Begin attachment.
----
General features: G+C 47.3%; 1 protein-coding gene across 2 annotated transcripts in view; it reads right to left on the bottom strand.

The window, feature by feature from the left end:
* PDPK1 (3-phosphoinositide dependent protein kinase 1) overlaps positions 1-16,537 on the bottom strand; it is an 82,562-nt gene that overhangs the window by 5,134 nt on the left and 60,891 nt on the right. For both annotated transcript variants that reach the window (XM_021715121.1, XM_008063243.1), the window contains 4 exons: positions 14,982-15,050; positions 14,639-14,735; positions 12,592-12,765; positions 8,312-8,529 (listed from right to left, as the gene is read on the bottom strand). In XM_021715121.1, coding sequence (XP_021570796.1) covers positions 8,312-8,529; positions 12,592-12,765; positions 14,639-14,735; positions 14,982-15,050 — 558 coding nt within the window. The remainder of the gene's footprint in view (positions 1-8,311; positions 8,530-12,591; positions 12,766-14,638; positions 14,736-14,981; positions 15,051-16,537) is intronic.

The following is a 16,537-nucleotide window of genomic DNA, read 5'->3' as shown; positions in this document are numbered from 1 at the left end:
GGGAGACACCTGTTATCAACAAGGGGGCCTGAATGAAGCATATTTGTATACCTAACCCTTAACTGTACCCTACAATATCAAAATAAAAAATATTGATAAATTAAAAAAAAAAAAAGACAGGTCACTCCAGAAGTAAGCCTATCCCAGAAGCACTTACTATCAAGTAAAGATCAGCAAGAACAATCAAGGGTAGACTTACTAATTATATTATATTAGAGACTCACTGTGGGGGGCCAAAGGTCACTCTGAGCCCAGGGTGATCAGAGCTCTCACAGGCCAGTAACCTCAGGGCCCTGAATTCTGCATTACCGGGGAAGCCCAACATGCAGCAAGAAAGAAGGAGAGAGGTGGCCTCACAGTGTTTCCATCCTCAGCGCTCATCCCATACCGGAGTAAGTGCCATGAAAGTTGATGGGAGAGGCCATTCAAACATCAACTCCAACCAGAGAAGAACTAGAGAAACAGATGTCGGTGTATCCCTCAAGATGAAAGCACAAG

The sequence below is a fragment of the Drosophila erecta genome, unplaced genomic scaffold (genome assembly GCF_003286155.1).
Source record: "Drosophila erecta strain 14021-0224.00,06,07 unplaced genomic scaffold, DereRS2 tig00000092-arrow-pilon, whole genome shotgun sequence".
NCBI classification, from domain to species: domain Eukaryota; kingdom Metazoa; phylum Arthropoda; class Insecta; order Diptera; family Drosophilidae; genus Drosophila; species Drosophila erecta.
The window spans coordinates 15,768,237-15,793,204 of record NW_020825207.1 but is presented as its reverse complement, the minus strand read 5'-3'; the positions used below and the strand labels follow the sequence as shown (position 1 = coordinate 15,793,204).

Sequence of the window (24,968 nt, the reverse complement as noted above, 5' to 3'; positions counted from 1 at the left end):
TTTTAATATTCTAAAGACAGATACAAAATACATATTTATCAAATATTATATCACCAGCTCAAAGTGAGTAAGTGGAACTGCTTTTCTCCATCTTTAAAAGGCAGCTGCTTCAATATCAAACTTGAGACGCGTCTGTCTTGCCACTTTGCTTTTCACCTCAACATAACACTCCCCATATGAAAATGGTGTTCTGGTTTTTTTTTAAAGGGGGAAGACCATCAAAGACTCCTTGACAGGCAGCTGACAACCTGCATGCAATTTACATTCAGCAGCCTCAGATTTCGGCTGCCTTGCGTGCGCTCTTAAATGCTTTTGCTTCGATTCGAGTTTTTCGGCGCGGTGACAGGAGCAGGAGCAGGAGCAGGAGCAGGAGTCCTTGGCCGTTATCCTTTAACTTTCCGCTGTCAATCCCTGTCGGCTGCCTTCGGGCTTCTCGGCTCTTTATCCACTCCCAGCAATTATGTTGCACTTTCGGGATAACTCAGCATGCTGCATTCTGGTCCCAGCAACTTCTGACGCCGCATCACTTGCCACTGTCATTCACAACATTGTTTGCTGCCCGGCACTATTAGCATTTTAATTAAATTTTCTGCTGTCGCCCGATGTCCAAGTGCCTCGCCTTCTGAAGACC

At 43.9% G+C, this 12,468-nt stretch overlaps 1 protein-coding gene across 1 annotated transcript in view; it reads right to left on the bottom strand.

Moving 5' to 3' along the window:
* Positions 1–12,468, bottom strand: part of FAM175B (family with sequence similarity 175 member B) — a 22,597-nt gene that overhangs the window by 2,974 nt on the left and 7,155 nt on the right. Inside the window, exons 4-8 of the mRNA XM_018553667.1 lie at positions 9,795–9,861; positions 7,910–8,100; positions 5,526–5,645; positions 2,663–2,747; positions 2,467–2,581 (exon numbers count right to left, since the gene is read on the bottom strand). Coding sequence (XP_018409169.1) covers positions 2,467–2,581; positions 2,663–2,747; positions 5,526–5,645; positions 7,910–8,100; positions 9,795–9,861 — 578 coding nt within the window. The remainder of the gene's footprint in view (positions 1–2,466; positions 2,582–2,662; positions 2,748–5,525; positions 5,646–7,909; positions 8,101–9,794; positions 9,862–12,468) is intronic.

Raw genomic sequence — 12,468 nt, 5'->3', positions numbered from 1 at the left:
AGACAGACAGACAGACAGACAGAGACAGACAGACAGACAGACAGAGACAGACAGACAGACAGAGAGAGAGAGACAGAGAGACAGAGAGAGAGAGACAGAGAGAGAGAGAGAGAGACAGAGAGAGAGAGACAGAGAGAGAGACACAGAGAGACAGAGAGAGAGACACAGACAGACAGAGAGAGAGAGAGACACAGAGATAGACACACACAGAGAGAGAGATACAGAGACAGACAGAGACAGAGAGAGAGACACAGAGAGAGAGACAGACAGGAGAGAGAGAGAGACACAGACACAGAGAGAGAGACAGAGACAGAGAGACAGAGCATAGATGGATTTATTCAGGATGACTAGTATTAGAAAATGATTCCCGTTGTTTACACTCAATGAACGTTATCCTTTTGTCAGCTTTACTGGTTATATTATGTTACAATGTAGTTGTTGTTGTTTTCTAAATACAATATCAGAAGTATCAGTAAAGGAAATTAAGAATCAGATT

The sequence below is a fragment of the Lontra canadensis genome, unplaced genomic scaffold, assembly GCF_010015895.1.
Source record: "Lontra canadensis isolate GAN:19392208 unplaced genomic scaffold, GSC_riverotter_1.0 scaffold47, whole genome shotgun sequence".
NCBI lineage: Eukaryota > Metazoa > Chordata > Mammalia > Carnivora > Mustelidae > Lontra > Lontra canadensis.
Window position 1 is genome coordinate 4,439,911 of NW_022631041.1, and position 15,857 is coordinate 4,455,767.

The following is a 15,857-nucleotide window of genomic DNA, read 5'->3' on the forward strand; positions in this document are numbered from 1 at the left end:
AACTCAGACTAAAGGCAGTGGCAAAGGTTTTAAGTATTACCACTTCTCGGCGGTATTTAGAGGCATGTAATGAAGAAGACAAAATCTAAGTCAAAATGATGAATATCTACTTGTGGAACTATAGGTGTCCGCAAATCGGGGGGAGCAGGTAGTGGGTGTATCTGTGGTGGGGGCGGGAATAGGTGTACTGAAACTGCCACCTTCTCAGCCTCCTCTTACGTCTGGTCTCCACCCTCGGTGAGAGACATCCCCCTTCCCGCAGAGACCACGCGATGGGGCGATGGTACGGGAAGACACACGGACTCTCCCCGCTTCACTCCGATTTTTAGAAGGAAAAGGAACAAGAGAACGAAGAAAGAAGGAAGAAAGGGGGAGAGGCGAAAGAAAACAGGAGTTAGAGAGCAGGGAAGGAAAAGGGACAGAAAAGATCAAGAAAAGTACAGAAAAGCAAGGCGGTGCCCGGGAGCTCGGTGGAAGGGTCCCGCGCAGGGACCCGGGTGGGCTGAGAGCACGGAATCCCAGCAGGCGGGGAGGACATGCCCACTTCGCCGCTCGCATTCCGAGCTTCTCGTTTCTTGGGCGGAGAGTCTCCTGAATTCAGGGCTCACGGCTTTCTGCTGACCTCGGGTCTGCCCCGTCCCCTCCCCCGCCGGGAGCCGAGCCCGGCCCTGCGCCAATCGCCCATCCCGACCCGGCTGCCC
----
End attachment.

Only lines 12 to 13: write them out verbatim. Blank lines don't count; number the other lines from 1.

At 43.9% G+C, this 12,468-nt stretch overlaps 1 protein-coding gene across 1 annotated transcript in view; it reads right to left on the bottom strand.

Moving 5' to 3' along the window: